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Scaled-back golf tournament raises $5,000 for WCS program

WCS’ Leigh-Anne Quinn at the organization’s Jeanne Renault Golf Classic, held Aug. 19 at the Ariss Valley Golf Club. The effort raised some $5,000. [Justine Fraser]

Scaled back due to the pandemic, the 27th annual Jeanne Renault Golf Classic was an in-person event this year, rather than the more improvised offering last summer. Some 40 participants hit the links at the Ariss Valley Golf Club August 19, raising $5,000 for the Woolwich Community Services’ family violence prevention program.

In recognition of the situation, organizers called this year’s outing the COVID Classic, said Leigh-Anne Quinn , community engagement coordinator for WCS.

“All the proceeds will go towards providing education, [including] to elementary students on healthy dating relationships and also to provide support to victims of family violence. Over the past year, the needs of those that we support have intensified; staff have continued to offer support through Zoom or over the phone. Even a few women’s groups have taken place over Zoom, so while we weren’t able to always meet in person due to the COVID-19 provincial lockdowns, we were still able to offer service to those who are experiencing, are in or have been in a family violence situation,” she said.

The day saw some 40 golfers take part.

“We were very pleased to have that many golfers though I mean we’re in uncertain times right so you don’t know how events are going to go. And I think the event, turned out wonderful and we were very appreciative of those who were able to make it and come out and golf for the family violence prevention program.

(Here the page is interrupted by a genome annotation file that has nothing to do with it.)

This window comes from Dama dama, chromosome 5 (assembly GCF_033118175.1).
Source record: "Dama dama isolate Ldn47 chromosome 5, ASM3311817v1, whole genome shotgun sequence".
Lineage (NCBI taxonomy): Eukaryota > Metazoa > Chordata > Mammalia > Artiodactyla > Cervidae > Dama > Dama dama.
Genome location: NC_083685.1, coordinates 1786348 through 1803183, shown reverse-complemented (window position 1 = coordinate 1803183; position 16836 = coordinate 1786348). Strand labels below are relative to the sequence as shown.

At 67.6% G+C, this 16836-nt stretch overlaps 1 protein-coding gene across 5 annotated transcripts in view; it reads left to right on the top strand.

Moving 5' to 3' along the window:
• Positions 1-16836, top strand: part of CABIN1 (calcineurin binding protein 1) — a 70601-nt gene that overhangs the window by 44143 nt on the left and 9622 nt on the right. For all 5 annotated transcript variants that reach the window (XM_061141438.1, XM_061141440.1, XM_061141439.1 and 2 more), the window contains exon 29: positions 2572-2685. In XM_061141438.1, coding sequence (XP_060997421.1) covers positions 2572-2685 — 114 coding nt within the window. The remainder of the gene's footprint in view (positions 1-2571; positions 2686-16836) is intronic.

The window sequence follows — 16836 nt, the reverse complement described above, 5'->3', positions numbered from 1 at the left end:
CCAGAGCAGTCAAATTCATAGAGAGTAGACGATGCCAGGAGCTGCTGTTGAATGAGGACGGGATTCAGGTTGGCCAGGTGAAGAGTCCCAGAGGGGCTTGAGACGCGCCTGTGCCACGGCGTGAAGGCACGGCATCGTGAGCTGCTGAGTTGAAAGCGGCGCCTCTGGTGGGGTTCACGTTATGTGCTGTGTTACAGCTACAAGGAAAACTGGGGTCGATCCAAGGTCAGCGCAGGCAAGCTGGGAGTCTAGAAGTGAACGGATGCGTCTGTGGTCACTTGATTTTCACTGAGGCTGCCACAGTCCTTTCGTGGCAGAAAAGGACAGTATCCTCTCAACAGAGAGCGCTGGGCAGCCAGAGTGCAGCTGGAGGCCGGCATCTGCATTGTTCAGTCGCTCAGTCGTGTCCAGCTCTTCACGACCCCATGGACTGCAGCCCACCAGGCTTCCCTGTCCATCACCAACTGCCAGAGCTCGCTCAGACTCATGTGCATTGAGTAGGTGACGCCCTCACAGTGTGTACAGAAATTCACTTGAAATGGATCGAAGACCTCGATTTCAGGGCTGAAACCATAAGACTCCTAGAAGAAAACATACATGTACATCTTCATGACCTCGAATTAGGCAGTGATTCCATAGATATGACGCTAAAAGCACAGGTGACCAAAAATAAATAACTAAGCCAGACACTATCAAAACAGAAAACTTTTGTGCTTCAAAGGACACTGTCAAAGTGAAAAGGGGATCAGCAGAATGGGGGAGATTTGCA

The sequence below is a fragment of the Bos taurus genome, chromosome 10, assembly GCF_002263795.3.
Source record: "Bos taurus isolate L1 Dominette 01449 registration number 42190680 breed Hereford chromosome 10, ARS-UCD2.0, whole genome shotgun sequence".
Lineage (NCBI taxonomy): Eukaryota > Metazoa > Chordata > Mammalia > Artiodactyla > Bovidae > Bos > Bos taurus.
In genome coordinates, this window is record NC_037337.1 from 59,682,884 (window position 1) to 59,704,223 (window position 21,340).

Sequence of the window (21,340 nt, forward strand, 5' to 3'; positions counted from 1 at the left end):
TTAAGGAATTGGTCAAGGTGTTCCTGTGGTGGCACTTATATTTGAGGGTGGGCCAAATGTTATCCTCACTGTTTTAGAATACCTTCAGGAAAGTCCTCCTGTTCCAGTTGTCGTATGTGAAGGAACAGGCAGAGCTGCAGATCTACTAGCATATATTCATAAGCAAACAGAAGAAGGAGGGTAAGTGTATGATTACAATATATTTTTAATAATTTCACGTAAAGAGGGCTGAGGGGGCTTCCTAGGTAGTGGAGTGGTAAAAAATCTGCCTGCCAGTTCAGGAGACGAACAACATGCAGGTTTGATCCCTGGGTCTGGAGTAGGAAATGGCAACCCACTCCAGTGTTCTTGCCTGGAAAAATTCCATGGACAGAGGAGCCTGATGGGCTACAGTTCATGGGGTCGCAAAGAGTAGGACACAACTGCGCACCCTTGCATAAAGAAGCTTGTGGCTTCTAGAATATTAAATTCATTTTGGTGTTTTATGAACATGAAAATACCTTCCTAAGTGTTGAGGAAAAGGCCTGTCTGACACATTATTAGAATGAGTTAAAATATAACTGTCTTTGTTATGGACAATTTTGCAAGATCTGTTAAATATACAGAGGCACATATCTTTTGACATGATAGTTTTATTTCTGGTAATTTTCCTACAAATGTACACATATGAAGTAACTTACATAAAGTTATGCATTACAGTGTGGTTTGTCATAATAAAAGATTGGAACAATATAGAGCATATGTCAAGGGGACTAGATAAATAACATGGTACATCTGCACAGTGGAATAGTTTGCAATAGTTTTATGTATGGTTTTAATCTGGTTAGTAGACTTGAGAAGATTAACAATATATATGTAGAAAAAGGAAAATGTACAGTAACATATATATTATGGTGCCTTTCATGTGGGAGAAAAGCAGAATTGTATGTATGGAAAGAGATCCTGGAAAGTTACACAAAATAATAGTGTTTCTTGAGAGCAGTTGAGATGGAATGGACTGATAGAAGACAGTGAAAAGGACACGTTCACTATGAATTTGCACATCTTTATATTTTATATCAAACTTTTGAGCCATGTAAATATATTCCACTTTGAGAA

“We did see a decrease in golfers – there’s something to be said for having a banquet afterwards as a formal dinner, a big prize table and silent auctions, and just kind of being able to get together and chat, but one thing that was still nice is everyone could still eat dinner in the same area. There was lots of great conversation happening between tables, so there still was that camaraderie,” said Quinn.

“Our goal is next year hopefully we are in the position where we can offer a tournament as we have in previous years.”

Fundraisers such as the golf tournament typically account for about 40 per cent of the family violence prevention program’s budget.

There were smiles all around as groups were finally able to get out for an in-person iteration of the fundraising golf tournament. [Justine Fraser]

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